SINGAPORE - Sniffer dogs are being used at border checkpoints to detect the smuggling of endangered animals, and items such as elephant ivory and pangolin scales, to further clamp down on wildlife smuggling.
This new K9 unit under the National Parks Board (NParks) is specially trained to sniff out threatened and contraband fauna and wildlife products that may be hidden in cargo or luggage.
This comes as Singapore gears up for its ban on all trade in ivory, which will go into effect next week.
The dogs' heightened sense of smell will allow them to detect items that may not be spotted by other methods, such as using radiographic scanners and visual inspections.
The dog breeds that comprise the K9 unit include Labrador retrievers and English springer spaniels.
There have been many seizures of pangolin scales and ivory at Singapore's borders over the years. In April and July of 2019, a total of 37.4 tonnes of pangolin scales were seized.
The K9 unit was announced on Friday (Aug 27) at the official opening of Singapore's first Centre for Wildlife Forensics.
Scientists at the centre, which has been operational for about a year now, have been closely studying animal and timber samples from illegal imports to identify the species and trace their source.
This would help authorities here and elsewhere in the region clamp down on syndicates involved in illegal wildlife trading, as well as poachers.
On Sept 1, Singapore's ban on the domestic trade in ivory - first announced in 2019 - will kick in. From next month, the sale of elephant ivory and ivory products will be prohibited.
Those found selling such products, or displaying elephant ivory for sale may be charged under the Endangered Species (Import & Export) Act. They can be fined up to $10,000 per specimen, not exceeding $100,000, or jailed for up to a year, or face both punishments.
The ban includes ivory that was brought into Singapore before 1990, when the ban on international ivory trade was implemented by the Convention on International Trade in Endangered Species of Wild Fauna and Flora (Cites). Singapore is a signatory to this international agreement and convention.
"The trade in such pre-Convention ivory is currently not regulated, so once our upcoming ban takes effect, we will be able to close this loophole on our shores," said Minister for National Development Desmond Lee at the centre's official opening on Friday.
Mr Lee added that since the 2019 announcement of the ban, the authorities have been engaging the industry and the community to help manage their pre-1990 ivory stock.
The nationwide ban highlights Singapore's resolve in the fight against the illegal trade in species listed under Cites, said NParks.
Mr Lee noted that putting an end to illegal wildlife trade is an ongoing process.
"We are... reviewing our laws to strengthen our regulatory regime and enforcement powers to tackle illegal wildlife trade. We will share more details when ready," he added.
In April 2019, Singapore made the largest seizure of pangolin scales globally in five years. The numerous bags of pangolin scales and carved ivory in that cargo was hidden behind a shipment of frozen meat. Around 17,000 pangolins were killed for the scales in that shipment.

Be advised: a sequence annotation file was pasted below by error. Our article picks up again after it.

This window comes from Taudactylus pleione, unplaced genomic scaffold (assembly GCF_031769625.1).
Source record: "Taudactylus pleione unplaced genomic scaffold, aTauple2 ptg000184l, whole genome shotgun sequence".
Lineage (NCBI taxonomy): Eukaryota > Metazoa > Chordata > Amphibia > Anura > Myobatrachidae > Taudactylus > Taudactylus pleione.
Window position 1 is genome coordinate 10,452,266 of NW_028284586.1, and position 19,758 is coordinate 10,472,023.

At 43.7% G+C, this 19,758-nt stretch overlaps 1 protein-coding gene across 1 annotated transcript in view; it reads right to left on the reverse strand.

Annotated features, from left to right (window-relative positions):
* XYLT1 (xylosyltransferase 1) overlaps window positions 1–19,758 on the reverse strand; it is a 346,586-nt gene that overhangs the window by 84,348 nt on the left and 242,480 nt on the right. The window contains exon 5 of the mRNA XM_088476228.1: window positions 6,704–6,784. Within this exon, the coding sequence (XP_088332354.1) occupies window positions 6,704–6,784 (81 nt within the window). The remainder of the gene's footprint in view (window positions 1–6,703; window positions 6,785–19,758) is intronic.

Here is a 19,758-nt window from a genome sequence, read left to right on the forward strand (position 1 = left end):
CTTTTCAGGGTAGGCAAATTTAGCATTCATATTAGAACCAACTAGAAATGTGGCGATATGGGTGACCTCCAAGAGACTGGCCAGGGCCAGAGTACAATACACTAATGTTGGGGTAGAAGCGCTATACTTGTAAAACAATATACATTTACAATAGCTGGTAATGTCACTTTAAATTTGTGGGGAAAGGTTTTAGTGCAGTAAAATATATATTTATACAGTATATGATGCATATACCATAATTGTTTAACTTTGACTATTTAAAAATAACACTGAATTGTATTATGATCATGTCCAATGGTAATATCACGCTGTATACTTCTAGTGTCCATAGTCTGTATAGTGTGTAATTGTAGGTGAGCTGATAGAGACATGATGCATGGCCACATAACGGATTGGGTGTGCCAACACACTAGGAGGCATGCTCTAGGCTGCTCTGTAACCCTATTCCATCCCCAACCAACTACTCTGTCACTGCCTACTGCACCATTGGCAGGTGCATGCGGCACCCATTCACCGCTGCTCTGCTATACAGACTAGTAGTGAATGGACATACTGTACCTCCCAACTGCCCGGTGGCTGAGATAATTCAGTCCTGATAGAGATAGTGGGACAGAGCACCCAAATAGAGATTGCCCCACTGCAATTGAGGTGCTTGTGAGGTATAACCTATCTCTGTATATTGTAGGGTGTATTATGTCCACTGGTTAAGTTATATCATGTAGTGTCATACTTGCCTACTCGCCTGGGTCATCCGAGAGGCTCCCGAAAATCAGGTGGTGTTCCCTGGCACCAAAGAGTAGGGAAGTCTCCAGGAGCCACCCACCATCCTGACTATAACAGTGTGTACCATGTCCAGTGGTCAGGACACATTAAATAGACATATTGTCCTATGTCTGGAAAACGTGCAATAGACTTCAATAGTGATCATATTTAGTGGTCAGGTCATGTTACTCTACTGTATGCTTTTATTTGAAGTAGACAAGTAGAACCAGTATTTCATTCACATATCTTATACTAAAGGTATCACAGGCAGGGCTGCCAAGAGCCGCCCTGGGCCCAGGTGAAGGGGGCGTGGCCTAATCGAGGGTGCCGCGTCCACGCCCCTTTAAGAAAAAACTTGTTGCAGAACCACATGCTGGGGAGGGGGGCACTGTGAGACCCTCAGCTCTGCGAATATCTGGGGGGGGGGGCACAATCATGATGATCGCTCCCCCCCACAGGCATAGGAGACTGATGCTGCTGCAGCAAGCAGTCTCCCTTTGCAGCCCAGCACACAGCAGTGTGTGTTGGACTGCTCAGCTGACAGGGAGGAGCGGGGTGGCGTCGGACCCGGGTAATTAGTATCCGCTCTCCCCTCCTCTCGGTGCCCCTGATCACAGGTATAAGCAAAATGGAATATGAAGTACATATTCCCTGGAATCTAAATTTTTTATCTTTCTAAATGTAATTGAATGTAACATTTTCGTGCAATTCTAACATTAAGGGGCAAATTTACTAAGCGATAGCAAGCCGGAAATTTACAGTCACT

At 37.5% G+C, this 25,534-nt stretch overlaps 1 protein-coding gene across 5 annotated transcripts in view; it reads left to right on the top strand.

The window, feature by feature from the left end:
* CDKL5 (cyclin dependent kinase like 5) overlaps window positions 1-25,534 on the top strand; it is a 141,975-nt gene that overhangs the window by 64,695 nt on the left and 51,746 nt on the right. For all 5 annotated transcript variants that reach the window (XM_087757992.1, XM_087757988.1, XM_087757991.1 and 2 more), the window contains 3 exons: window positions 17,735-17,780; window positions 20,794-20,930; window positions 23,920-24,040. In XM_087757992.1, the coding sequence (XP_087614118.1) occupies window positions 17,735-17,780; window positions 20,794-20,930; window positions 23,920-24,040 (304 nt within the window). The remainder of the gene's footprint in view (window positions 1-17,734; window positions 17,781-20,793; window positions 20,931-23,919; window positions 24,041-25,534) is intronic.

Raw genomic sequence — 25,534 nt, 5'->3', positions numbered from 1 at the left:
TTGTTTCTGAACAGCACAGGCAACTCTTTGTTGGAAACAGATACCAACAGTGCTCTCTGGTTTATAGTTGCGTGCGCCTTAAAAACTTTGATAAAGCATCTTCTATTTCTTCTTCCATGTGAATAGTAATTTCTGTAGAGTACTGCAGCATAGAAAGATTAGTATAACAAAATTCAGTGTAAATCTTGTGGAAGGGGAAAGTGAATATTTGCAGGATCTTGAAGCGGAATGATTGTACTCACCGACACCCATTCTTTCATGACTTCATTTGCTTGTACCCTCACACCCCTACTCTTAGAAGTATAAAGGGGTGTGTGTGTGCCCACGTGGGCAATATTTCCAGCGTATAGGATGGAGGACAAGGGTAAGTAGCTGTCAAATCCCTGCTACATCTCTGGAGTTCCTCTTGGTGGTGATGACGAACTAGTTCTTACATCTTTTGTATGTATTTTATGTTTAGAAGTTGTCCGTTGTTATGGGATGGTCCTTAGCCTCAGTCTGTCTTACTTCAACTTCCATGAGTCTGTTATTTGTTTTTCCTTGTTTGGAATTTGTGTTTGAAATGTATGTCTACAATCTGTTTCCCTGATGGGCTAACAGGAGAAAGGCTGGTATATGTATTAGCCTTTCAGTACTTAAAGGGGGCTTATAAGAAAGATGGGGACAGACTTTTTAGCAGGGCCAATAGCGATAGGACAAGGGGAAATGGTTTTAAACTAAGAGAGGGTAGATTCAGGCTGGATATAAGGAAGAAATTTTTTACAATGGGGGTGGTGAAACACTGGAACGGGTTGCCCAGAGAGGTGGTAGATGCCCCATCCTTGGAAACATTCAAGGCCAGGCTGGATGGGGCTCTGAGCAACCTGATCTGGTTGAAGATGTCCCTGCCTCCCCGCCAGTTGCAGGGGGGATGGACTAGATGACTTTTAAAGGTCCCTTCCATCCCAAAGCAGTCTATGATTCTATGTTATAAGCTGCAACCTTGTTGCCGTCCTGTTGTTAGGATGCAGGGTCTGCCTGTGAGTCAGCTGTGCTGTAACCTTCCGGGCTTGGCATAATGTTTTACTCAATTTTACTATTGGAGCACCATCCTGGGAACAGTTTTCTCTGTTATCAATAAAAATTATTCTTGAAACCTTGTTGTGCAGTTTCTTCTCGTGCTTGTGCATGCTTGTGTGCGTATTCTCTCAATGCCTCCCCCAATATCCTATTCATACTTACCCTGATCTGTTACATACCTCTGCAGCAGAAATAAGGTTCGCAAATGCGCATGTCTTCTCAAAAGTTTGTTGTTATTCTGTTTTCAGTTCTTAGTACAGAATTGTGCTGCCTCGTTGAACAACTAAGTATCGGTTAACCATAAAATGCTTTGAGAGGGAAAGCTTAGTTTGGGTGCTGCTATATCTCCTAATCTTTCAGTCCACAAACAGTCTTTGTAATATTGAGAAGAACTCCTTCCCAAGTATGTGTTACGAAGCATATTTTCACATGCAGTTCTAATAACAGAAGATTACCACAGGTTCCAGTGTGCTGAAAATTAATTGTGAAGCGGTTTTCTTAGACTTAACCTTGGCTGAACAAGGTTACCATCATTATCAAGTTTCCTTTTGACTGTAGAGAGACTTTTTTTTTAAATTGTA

"The patterns of (such illegal shipments) are not fixed, and are pretty dynamic, and that's why we have to always remain vigilant and increase our capacity in detection through the K9 unit," said Dr Adrian Loo, NParks' group director of wildlife management.
"The fight against illegal wildlife trade also has a strong conservation principle. Thousands of bags of scales will translate to many pangolins that were poached."
The Sunda Pangolin – native to Singapore – is classified as critically endangered by the International Union for Conservation of Nature’s Red List of Threatened Species.
Over the past year, the new centre, at the NParks' Animal And Plant Health Centre in Lim Chu Kang, has been busy identifying and analysing specimens seized from illegal wildlife trade. They include the body parts of elephants, rhinoceros, pangolins, sharks, rays and seahorses, as well as timber.
The forensic scientists use various DNA and chemical methods to identify species and help solve puzzles and tie loose links related to illegal animal trafficking networks.
Dr Loo added that DNA methods are crucial to identify animal body parts that are unrecognisable, or crushed into powder.
Mr Lee said: "Over the past year, we have enhanced our systems and equipment, and improved our sampling and testing methodologies. This will allow us to identify specimens on a larger scale, more efficiently and rapidly."
On top of helping with investigation, enforcement and prosecution, the new centre is working on two ivory and pangolin studies with a conservation biologist from the University of Washington in the US.
The ivory study analyses the genetic links between global ivory seizures from 1995 to 2019. The elephant tusks are genetically matched to identify samples from the same elephant, or from its close relatives. These matches could reveal links between parent and offspring found in different shipments.
The insights from the study will enable law enforcers to gather more intel about the criminal networks and the key elephant habitats that syndicates are targeting.
For the pangolin study, the scientists are developing methods that will help investigators analyse large numbers of dead pangolins, or pangolin parts.
Tapping on the loot seized in 2019, the researchers are creating DNA markers for all eight pangolin species that exist.